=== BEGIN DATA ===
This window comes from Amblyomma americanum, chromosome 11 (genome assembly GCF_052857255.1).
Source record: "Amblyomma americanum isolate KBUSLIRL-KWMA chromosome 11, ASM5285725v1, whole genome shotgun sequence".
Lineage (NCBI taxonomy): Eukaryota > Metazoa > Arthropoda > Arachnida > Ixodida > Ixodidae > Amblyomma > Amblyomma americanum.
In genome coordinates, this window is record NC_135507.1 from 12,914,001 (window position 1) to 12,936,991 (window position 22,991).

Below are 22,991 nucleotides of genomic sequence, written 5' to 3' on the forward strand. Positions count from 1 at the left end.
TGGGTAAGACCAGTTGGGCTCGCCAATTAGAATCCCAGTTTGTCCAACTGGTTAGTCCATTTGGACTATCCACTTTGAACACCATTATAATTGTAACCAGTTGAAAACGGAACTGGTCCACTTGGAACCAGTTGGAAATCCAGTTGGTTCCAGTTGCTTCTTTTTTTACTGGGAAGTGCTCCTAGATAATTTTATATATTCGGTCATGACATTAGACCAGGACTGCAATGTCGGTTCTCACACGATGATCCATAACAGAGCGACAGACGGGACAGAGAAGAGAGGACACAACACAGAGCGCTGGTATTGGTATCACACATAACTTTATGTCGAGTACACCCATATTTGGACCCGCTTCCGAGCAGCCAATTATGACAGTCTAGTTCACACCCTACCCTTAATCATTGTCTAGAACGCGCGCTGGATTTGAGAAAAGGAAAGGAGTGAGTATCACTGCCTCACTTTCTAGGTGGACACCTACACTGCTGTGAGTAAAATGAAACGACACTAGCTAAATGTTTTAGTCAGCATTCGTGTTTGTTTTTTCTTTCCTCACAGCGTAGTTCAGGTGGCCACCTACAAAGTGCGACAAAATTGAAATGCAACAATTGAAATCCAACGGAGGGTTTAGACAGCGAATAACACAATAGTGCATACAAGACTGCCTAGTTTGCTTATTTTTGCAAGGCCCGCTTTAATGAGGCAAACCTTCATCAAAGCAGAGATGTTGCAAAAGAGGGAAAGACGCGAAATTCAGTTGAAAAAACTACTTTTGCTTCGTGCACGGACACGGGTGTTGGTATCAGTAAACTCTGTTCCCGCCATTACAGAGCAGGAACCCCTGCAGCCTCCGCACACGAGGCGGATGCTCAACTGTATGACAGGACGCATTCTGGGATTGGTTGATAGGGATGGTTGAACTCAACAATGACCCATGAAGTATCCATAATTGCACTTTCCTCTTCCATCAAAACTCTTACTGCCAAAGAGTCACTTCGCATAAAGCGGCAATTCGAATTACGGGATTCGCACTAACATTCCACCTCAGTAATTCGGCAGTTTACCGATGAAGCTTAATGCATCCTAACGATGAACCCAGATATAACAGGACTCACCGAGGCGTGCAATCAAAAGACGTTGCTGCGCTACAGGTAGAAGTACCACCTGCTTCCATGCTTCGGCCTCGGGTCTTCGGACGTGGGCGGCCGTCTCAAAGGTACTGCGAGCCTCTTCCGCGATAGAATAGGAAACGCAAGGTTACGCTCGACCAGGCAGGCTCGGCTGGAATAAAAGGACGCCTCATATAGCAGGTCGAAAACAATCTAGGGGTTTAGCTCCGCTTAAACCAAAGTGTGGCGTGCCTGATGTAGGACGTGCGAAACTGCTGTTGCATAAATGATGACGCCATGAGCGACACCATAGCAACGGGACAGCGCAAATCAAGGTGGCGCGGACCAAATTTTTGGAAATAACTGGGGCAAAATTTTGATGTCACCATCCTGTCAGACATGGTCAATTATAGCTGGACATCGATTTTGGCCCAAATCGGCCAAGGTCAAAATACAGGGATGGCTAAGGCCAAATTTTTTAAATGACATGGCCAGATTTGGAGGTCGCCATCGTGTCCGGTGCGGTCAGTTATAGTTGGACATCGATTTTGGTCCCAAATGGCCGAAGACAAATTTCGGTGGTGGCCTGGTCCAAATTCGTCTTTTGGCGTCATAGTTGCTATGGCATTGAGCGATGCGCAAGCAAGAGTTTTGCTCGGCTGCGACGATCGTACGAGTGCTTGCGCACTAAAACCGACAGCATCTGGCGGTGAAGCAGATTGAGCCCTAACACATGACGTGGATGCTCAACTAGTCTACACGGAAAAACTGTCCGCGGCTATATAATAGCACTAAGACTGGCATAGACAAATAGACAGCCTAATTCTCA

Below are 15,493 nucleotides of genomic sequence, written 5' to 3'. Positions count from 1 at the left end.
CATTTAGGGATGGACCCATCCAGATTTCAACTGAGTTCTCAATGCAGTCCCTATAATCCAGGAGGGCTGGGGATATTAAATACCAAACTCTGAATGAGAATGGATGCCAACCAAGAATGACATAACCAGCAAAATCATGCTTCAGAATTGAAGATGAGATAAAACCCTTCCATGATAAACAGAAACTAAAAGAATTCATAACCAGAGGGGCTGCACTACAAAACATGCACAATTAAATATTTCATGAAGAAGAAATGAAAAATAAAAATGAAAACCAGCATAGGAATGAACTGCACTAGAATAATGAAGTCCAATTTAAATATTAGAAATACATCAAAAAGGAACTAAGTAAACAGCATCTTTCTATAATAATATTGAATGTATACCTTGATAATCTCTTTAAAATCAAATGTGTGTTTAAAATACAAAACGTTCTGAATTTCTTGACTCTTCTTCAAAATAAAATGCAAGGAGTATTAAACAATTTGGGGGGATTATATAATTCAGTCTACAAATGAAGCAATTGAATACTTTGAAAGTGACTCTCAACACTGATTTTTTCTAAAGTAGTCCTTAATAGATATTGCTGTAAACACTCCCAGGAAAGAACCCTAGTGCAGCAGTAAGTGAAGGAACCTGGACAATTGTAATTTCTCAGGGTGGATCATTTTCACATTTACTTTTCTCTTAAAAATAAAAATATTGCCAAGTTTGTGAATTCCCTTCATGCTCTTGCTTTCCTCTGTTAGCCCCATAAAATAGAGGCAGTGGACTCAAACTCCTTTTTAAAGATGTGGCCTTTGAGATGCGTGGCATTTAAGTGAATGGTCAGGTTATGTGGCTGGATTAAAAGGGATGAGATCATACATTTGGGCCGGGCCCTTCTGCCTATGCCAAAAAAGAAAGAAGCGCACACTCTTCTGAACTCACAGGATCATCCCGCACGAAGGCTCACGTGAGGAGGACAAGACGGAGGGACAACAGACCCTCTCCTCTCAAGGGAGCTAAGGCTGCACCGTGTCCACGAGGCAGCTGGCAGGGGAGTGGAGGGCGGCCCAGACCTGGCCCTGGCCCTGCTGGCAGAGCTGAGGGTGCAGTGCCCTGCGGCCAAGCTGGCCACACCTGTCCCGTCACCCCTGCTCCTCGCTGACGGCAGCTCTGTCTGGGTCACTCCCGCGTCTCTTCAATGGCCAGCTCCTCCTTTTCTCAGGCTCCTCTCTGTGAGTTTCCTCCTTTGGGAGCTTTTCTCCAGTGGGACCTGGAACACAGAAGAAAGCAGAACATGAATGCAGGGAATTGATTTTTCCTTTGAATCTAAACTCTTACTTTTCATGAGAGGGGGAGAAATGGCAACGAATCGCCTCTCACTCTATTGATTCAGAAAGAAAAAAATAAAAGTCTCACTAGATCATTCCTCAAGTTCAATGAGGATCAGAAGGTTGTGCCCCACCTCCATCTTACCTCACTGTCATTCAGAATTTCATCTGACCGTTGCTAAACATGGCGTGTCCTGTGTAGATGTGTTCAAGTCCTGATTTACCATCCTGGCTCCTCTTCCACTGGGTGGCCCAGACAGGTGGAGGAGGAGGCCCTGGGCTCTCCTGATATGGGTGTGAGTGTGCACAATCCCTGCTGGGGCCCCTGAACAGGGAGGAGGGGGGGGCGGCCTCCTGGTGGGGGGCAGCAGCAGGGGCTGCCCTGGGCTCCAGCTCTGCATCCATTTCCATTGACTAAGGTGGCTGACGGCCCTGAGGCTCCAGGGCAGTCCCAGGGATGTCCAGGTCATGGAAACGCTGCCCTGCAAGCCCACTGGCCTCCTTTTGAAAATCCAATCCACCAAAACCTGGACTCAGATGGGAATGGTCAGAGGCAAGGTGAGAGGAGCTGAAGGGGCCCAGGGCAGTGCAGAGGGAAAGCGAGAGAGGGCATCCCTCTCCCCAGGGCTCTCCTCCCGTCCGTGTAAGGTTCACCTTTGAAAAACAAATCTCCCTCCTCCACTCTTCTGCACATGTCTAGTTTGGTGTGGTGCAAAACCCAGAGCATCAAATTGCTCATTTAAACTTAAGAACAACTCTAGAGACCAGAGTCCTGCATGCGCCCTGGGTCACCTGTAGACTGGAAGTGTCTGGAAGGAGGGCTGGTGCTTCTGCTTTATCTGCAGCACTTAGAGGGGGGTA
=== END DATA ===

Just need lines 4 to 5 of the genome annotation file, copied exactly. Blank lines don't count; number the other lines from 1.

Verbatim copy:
In genome coordinates, this window is record NC_135507.1 from 12,914,001 (window position 1) to 12,936,991 (window position 22,991).

Below are 22,991 nucleotides of genomic sequence, written 5' to 3' on the forward strand. Positions count from 1 at the left end.